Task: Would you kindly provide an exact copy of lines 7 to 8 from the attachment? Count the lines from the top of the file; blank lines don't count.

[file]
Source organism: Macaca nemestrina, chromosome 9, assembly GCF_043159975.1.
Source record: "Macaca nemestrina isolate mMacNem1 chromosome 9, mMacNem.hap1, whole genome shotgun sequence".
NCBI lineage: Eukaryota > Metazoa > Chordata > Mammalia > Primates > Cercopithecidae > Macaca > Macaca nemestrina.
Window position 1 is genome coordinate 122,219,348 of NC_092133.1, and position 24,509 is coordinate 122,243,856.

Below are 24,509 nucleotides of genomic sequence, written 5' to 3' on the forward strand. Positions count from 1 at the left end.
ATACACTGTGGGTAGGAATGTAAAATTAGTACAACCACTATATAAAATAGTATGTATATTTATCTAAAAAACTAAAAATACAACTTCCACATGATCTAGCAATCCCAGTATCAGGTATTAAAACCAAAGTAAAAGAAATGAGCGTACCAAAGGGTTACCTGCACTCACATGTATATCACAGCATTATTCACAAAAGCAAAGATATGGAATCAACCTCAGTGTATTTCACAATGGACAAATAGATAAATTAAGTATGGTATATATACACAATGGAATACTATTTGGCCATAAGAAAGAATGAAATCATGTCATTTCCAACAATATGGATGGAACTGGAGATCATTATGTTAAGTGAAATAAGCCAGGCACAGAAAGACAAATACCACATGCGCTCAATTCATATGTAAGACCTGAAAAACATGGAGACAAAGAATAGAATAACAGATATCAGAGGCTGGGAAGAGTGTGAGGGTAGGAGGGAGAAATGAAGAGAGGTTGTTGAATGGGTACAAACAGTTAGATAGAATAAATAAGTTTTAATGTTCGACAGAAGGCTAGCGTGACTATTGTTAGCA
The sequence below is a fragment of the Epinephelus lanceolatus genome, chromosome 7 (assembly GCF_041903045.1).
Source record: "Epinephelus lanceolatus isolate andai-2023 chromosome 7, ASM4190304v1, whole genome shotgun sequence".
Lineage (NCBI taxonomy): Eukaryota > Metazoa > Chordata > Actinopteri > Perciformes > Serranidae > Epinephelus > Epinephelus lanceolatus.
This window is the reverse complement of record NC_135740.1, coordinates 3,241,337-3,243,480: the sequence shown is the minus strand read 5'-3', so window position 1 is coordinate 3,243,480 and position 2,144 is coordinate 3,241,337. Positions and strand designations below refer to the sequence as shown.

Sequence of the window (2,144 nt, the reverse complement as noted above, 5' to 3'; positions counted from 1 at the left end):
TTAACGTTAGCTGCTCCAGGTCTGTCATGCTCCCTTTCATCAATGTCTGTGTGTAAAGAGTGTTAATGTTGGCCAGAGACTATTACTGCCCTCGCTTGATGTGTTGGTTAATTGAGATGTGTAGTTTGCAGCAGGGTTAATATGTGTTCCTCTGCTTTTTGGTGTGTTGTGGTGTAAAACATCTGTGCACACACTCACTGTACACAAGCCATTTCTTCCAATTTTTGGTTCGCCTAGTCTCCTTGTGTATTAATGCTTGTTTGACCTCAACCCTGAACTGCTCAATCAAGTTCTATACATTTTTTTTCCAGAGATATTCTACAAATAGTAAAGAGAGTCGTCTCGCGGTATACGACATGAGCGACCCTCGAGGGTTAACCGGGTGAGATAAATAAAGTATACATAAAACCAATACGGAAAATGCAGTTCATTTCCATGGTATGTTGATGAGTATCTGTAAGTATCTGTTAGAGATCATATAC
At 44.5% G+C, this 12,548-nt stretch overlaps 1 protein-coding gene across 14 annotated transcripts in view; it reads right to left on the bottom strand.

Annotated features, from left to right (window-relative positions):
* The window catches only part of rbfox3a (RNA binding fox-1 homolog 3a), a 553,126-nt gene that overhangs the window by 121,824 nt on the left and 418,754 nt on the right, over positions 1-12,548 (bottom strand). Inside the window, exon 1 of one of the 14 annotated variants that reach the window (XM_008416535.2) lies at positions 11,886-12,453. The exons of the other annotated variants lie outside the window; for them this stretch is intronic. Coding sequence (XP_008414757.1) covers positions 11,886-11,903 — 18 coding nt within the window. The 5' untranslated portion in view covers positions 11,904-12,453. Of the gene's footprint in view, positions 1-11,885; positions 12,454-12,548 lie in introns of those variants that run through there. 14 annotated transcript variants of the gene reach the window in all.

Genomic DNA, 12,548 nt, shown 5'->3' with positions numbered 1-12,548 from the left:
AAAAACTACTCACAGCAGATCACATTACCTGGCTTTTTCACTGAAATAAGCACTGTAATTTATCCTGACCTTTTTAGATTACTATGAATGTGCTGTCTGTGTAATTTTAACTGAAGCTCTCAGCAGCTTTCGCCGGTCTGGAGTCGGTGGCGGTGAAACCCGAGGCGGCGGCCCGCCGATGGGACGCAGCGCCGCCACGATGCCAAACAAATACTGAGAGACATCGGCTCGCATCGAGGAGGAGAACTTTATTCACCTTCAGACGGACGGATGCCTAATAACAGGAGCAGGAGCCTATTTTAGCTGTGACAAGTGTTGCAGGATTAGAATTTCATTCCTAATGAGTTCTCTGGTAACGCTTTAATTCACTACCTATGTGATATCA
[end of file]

The sequence below is a fragment of the Epinephelus lanceolatus genome, chromosome 7 (assembly GCF_041903045.1).
Source record: "Epinephelus lanceolatus isolate andai-2023 chromosome 7, ASM4190304v1, whole genome shotgun sequence".